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The feasibility of switchgrass for biofuel production
- Switchgrass research has been conducted cooperatively by the US Department of Agriculture and the University of Nebraska since the mid-1930s, with a primary focus on bioenergy since 1990 at several institutions. Progress has been made in switchgrass breeding and genetics, molecular genetics, establishment, fertility management, production economics, production energetics, harvest and storage management, ecosystem services and ethanol yield. A complete field-validated biomass production system has been developed for the Midwest and Central Plains. Even with favorable economic and sustainability results from field trials, switchgrass for bioenergy has not been adopted on a large scale. Lack of adoption is likely due to lower than needed efficiencies for conversion technologies, farmers not wanting to plant switchgrass without a viable bioenergy market and biorefineries not wanting to build without a viable long-term feedstock supply already in place. Answers to 22 of the most pressing questions concerning the feasibility of growing and supplying switchgrass to the biorefinery are provided based on research completed to date. production, economic, net energy and sustainability research completed to date fully supports the use of switchgrass as a biomass energy crop.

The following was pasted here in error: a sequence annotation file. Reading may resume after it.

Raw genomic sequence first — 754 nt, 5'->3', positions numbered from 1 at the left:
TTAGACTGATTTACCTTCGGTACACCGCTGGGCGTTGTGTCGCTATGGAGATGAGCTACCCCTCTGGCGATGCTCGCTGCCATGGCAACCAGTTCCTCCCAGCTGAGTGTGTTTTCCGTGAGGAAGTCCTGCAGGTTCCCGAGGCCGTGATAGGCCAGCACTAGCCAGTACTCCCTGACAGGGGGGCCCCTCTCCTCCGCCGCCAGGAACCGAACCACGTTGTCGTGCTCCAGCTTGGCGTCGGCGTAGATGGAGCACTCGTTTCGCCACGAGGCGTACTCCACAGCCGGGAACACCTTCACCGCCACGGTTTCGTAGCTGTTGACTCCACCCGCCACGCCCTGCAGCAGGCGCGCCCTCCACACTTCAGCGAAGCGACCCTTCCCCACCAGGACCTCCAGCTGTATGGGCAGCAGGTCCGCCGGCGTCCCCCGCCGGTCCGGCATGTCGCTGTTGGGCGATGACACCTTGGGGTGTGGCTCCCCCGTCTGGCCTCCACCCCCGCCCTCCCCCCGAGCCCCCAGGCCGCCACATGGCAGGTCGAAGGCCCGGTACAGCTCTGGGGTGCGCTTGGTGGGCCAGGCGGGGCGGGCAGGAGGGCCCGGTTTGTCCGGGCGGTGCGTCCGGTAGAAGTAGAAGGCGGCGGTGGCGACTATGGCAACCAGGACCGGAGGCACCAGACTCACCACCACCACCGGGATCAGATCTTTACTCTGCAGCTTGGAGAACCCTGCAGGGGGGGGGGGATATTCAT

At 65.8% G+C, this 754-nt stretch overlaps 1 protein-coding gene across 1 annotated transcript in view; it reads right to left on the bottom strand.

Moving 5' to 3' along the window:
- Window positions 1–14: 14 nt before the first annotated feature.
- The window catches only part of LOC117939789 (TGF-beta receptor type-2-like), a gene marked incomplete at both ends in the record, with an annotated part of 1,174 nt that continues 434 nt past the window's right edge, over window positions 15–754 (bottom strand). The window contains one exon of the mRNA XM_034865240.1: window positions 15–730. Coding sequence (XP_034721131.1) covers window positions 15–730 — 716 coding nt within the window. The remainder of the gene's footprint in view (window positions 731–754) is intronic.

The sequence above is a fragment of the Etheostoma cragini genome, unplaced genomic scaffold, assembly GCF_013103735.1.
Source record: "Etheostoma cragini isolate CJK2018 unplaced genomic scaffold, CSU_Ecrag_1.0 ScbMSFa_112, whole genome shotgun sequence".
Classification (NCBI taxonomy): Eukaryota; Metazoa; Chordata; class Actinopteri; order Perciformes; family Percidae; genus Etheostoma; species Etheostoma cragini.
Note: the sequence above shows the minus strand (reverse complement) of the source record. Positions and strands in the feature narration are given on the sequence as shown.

Mitchell, Rob , Vogel, Kenneth P. , Uden, Daniel R.
Panicum virgatum , USDA , agricultural colleges , biofuels , biomass production , biorefining , breeding , cooperative research , ecosystem services , energy , energy crops , ethanol , farmers , field experimentation , markets , molecular genetics , production economics , production technology , Nebraska
- Includes references
- Biofuels 2012 Jan., v. 3, no. 1
Journal Articles, USDA Authors, Peer-Reviewed
- Works produced by employees of the U.S. Government as part of their official duties are not copyrighted within the U.S. The content of this document is not copyrighted.